How to revise for GCSE Psychology exams: AQA explains what to do

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Exam and revision advice to help you get your target grades in GCSE Psychology

When you're revising for your GCSE exams, you want to make the most of your study time.

So, we invited the experts at the AQA exam board to share their tips and advice on preparing for GCSE Psychology exams.

The article that follows has been written by an AQA curriculum expert, based on their years of experience in the assessment of their subject.  

You can find more articles in this series, covering a range of subjects at both GCSE and A-level, over on our revision section.

Also on The Student Room, you can find student discussion of 2024 GCSE exams.

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1. Do remember that GCSE Psychology papers are marked on-screen

Answers written in the margins, or in blank spaces below other questions, can result in complete answers not being scanned correctly. Use the additional pages and make sure you clearly identify the question number to which your response in the additional pages refers, for example, writing ‘21.4’ rather than just ‘21’.

2. Do remember to take the time to carefully read and decode questions

This is important if you are to provide answers that directly address the requirements of the question.

3. Do make sure you break down a question into all its required parts

If you don’t answer all the parts of the question, you will not be able to get full marks. Students often think that spending time writing long answers will get them more marks, but this isn’t always the case - there is a limit to how many marks you can get for each part of a question.

So, it is more important to make sure you answer all parts rather than spending valuable time writing a lot about the part you know the most about.

4. Do recognise the importance of thinking, planning, and paragraphing, particularly for extended responses

Plan your essays and think about how the points fit together to make a clear and coherent essay.

5. Do engage with the material in the scenario in application questions

We sometimes see students simply referring to the names of people in the scenarios, which isn’t enough. Consider writing about the relevant theory or concept, then stating ‘this can be seen in the case of X when he/she…’ It’s important to make the links between the theory or concept and the specific content outlined in the scenario.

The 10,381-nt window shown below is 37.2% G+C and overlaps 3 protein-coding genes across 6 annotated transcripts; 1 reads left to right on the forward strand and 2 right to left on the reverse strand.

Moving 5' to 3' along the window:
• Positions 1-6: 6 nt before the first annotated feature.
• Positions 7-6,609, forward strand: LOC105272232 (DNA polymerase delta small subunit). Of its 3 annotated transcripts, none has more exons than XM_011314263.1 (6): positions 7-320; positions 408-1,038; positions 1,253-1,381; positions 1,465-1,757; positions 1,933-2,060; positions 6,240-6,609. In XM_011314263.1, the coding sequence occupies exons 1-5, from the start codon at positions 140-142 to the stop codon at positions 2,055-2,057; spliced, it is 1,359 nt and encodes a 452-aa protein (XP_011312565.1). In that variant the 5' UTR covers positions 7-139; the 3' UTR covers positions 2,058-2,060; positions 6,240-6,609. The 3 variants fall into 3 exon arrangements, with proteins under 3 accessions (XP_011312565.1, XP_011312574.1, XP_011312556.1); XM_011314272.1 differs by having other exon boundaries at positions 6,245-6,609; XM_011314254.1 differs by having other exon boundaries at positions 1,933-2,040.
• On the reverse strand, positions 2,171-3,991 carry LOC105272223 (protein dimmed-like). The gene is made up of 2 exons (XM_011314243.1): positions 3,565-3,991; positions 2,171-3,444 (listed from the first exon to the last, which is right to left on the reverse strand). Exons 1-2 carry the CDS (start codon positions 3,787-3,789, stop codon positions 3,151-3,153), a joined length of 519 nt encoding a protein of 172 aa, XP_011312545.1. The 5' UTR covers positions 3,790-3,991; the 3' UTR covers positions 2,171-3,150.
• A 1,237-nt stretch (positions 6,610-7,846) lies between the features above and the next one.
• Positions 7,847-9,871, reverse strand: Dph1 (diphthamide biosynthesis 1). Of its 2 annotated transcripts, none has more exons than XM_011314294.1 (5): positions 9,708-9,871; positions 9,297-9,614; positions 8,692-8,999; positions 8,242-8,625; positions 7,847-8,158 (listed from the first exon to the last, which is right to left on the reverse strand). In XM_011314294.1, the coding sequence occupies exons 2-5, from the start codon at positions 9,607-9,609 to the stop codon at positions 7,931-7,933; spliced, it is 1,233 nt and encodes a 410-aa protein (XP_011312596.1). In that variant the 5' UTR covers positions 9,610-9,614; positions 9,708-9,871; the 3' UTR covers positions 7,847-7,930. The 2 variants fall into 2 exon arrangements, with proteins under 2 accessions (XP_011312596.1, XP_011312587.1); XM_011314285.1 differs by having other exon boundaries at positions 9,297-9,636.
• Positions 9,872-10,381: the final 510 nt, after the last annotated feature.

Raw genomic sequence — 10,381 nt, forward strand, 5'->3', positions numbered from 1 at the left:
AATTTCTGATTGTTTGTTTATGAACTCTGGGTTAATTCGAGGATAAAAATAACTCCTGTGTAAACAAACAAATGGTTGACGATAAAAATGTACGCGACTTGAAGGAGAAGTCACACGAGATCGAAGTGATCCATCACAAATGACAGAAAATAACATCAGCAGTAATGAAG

6. Do add a new idea for each mark

This can also be an extension of the previous idea. If it’s an extension of a previous idea, make sure the extension is clear and reads like a natural progression from the previous sentence.

7. Do remember that for a question that requires you to describe a study, it is important to include all the components of the study (and not just the method)

You should include detail about the aims, method, results, and conclusions. You might consider labelling your margin with A, M, R, and C, to help you remember all the necessary detail to be included.

8. Do remember to provide balanced responses

For example, for a 9-mark synoptic question, more than half the marks are for evaluation. It is important to remember to not spend too much time on description part of the question.

9. Do remember to carefully read and only address the information required by the bullet points in a design a study” type question

Marks are only awarded for the bullet points that follow a phrase such as “you need to include” or “in your answer.” You might find it helpful to tick off each bullet point as you answer it.


1. Don’t define key terms using words contained within the term itself

For example, if you are asked to define what a false memory is, do not say it’s a memory that is false. It would be better to say it is a memory of an event that has never happened but feels as if it did.

2. Don’t confuse the research method with the experimental design and sampling, in synoptic questions that ask you to ‘evaluate the research method used’

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